Minnesota plans to make it easier for people researching their family histories to access old adoption information by digitizing roughly 5 million pages worth of records, including some that date to the late 19th century.
The records are stored on about 2,000 rolls of microfilm at the Department of Human Services. The agency put the job of digitizing the records out for bid last month, saying it shouldn't cost more than $67,500, the St. Paul Pioneer Press reported Monday (http://bit.ly/SxY4OU ).
While the microfilms contain about 5 million pages worth of records, each record varies in size from a few pages to several hundred pages. So, the rolls likely have information on thousands of adoptions, although officials haven't estimated an exact total.
"Anecdotally, we are aware there are some adoption records from the 1890s through today," department spokeswoman Beth Voigt told the newspaper in an email. "Each roll of microfilm may contain 200 case records or more."
The records will be better protected in a digital format and more easily accessed, Voigt said.
Sandy Thalmann, a genealogist in Rochester who uses adoption records in her research, said the digitization of the records will precede by a few years the 100-year anniversary of a state law that prompted a predecessor organization to the Department of Human Services to start systematically collecting adoption records.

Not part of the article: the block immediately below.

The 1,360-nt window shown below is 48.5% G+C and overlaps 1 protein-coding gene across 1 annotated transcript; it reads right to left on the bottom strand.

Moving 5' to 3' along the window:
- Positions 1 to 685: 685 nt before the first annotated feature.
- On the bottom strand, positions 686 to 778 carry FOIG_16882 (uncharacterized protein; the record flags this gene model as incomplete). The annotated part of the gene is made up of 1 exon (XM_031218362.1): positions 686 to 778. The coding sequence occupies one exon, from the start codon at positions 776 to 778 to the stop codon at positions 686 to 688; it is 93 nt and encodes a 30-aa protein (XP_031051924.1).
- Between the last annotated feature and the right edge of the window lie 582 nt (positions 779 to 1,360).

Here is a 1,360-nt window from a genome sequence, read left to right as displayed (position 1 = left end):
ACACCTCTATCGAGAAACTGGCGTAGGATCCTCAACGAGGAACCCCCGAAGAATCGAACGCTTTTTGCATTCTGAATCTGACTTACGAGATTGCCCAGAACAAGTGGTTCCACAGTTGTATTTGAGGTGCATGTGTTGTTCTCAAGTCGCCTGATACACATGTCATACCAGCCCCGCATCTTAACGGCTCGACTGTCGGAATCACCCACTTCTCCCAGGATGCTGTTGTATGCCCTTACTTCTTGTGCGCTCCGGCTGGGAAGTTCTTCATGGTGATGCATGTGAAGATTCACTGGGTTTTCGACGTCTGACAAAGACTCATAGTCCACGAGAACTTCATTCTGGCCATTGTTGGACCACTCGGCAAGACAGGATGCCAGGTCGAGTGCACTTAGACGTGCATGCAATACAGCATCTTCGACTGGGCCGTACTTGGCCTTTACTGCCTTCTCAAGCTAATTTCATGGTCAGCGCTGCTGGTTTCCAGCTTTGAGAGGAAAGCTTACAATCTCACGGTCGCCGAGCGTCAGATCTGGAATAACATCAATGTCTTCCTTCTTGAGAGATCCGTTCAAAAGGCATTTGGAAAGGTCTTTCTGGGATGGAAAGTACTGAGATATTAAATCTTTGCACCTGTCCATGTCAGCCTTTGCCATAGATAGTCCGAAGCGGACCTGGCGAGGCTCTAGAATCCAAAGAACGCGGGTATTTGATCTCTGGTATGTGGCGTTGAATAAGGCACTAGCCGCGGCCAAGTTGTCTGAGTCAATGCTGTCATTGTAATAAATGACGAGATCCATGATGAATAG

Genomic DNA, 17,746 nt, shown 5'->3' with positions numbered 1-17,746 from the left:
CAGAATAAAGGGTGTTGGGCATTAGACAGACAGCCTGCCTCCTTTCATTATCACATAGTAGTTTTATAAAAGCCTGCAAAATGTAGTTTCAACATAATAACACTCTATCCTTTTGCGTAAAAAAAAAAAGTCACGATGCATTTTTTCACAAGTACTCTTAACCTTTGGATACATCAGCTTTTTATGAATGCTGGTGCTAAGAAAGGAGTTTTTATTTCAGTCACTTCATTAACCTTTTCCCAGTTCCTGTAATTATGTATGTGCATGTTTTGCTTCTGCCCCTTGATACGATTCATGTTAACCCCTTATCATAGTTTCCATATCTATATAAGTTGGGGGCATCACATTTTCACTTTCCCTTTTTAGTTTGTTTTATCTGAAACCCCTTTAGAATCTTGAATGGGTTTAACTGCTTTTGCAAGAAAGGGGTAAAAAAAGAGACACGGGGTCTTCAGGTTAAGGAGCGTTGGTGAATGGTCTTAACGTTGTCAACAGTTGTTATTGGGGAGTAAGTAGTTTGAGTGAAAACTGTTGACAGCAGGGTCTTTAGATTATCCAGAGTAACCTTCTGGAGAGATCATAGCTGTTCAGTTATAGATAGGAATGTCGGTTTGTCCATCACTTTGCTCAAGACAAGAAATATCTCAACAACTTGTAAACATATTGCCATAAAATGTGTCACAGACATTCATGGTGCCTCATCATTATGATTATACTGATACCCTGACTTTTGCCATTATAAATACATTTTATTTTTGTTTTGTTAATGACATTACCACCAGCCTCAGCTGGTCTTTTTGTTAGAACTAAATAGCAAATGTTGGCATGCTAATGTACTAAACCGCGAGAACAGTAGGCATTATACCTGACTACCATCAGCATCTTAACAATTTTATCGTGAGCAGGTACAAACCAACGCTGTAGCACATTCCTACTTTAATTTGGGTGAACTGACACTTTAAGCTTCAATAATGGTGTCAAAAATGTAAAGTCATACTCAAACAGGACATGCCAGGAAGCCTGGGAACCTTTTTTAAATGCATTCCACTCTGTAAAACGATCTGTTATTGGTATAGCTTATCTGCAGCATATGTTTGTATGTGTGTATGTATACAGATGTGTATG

Once the anniversary arrives in 2017, Thalmann said, the department's records will become an even more important resource for genealogists because they will be comprehensive. Adoption records in Minnesota become public after 100 years.
"It's important that you know where you came from," said Thalmann, who specializes in researching family histories that include adoptions. "And even descendants of adoptees find it important to learn where their ancestors came from. ... As medicine improves and family histories become an important part of medical treatment, that's one practical application of it."
While demand for the department's adoption records may rise in 2017, Voigt said that was not the impetus for digitizing the records. She said the primary reason is that the department's microfilm reader is quickly becoming obsolete, and therefore difficult to operate and maintain.
Even so, digitizing the records should help the department to satisfy growing public demand for them, Voigt said.
"Ease in accessing the documents will be a vital part of meeting that ongoing need now, in 2017 and beyond," she said.